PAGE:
One who only takes listings will do only that. They will preview your home, write up the contract and get your commitment. However, once the sign goes up in the front yard, you won’t be seeing them again. Typically someone else within their company will hold open houses and show your home, but this isn’t the same person who you got to know and who knows your home. This generally presents a problem when another agency shows your home and has a question. If it takes a long time for the question to get answered, the prospective buyer has already started loving another house. A listing agent doesn’t show houses nor does he spend time finding a buyer. In this case, a listing agent has set aside time in their schedule to prospect for more homes to list and meet with those people – not sell your home (they rely on a Buyer’s Agent).

Buyer’s Agent – Only.

A buyer’s agent generally only brings buyers after the Listing Agent has obtained the listing and it has entered the Multiple Listing Service. Usually the buyer’s agent is a part of a team that includes the Listing Agent, but that is only if the buyer’s agent represents the same agency. Again, if the buyer’s agent has questions but the Listing Agent is unavailable to answer them quickly, the buyer’s agent has many other homes they can quickly show the prospective buyer because the buyer’s agent wants to make a deal.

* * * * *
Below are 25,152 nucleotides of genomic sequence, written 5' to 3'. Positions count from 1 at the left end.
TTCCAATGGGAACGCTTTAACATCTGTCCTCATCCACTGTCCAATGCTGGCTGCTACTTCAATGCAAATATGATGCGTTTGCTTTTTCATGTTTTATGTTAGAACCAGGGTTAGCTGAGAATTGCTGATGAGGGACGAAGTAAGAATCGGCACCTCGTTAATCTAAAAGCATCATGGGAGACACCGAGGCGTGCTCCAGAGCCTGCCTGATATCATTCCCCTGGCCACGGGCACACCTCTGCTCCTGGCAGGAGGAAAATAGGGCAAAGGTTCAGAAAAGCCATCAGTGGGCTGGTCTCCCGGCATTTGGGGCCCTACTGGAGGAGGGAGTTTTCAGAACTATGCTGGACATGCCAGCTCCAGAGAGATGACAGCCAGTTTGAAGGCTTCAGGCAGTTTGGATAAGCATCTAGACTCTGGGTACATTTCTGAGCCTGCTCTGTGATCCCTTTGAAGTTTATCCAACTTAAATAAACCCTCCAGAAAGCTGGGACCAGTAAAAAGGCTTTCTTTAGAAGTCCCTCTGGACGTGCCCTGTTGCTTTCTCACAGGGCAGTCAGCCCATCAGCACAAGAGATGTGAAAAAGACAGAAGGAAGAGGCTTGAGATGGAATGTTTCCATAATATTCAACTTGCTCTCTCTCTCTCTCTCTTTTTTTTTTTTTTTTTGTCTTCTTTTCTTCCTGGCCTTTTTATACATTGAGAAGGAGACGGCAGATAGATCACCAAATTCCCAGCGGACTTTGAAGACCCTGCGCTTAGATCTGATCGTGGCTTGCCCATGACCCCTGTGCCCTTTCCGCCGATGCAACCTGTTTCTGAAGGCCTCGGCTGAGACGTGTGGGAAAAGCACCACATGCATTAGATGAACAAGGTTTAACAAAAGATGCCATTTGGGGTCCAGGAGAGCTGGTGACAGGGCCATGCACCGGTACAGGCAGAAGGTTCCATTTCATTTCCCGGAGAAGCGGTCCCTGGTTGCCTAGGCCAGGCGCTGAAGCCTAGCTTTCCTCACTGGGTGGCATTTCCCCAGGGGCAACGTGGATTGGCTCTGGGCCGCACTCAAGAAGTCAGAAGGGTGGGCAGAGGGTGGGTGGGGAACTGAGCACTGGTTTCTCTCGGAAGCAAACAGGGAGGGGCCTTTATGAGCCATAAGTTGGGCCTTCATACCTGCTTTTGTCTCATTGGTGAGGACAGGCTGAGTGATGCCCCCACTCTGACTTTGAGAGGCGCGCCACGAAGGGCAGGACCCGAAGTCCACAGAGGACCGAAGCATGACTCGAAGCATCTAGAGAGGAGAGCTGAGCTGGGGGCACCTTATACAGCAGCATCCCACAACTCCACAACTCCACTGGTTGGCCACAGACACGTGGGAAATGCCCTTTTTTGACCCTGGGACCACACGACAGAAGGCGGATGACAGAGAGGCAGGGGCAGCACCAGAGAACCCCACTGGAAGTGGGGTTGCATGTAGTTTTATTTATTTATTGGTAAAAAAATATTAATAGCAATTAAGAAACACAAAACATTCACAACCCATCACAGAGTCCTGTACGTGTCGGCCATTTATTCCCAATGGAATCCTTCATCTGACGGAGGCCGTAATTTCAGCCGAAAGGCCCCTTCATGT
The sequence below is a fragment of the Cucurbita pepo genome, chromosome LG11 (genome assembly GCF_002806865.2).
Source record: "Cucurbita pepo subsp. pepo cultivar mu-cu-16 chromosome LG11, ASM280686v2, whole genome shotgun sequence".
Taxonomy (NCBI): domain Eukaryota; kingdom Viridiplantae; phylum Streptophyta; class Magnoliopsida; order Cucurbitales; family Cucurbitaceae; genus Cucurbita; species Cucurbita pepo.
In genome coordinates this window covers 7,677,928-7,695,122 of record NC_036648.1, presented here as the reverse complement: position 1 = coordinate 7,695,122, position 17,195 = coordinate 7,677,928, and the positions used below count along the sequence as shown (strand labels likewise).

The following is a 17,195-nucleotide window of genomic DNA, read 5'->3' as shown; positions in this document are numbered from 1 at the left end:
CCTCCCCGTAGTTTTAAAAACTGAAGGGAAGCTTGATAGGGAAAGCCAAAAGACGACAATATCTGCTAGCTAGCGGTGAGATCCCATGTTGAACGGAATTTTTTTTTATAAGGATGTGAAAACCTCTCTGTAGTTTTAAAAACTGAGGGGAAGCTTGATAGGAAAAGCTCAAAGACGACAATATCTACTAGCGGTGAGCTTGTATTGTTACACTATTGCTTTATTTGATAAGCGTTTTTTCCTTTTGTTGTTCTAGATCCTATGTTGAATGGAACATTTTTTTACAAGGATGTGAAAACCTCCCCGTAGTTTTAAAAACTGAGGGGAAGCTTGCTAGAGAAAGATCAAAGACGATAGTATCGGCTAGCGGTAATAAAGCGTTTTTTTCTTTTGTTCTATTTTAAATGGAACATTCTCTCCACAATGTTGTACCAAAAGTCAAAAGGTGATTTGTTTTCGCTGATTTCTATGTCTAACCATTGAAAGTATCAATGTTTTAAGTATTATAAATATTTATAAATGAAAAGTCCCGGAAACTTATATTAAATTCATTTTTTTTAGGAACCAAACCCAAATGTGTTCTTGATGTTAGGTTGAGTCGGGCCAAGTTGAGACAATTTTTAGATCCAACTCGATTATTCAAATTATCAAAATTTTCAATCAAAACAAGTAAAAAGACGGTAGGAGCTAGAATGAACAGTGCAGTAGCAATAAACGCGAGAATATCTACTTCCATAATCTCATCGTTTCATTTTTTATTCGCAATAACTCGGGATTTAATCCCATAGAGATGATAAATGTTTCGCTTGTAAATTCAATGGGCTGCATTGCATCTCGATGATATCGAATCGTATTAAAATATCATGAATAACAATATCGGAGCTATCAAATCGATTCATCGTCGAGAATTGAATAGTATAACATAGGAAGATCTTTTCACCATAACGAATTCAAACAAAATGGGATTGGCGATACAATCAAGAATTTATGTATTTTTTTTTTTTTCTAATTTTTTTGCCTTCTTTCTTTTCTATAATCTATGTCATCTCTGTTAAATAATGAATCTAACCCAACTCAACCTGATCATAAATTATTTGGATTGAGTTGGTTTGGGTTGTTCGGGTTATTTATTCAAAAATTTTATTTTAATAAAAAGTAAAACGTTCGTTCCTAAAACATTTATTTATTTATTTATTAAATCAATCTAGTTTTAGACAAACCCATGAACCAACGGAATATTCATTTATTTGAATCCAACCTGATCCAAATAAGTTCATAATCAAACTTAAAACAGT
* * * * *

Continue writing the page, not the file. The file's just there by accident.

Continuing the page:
Listing Agent who also works with buyers.

A listing agent who also has a large database of buyers – and works exclusively with the mentality of getting your home sold – will do just that. Your home will be marketed to a large audience, including an already qualified list of buyers ready to make an offer. Your home is top priority with a listing agent who has your best interests in mind – full time, all the time. This listing agent will be the same person holding your open house because not only do they want to market your house, it helps to increase their list of buyers. This listing agent will know every detail about your home and can quickly relay that information to their pool of buyers or to another agency. Lastly, this type of agent is in it for the long haul. They are full-time and they only get paid when your home sells (which certainly provides the incentive necessary to sell your home!)

Personal Note: I am a listing agent who works with buyers. My database of buyers is forever growing and I understand the value that I bring to my customers when I can navigate the deal from start to finish by knowing my customer and the product (your home) well. Additionally, I do not have the same emotional attachment to your home as you would, but I have the same goals that you do – to get your home sold, no matter what.

Buying and selling real estate is set of processes and requires a plan. The main thing that a home seller must keep in mind is “What is the plan? How is my home going to be marketed?” If the plan is to just list it and wait for the buyer to just fall from the sky, you can expect the listing to expire and frustration to grow. However, if you enter into a listing agreement with a plan in place and you share the same goals with your agent, you can start packing and prepare to begin the next chapter.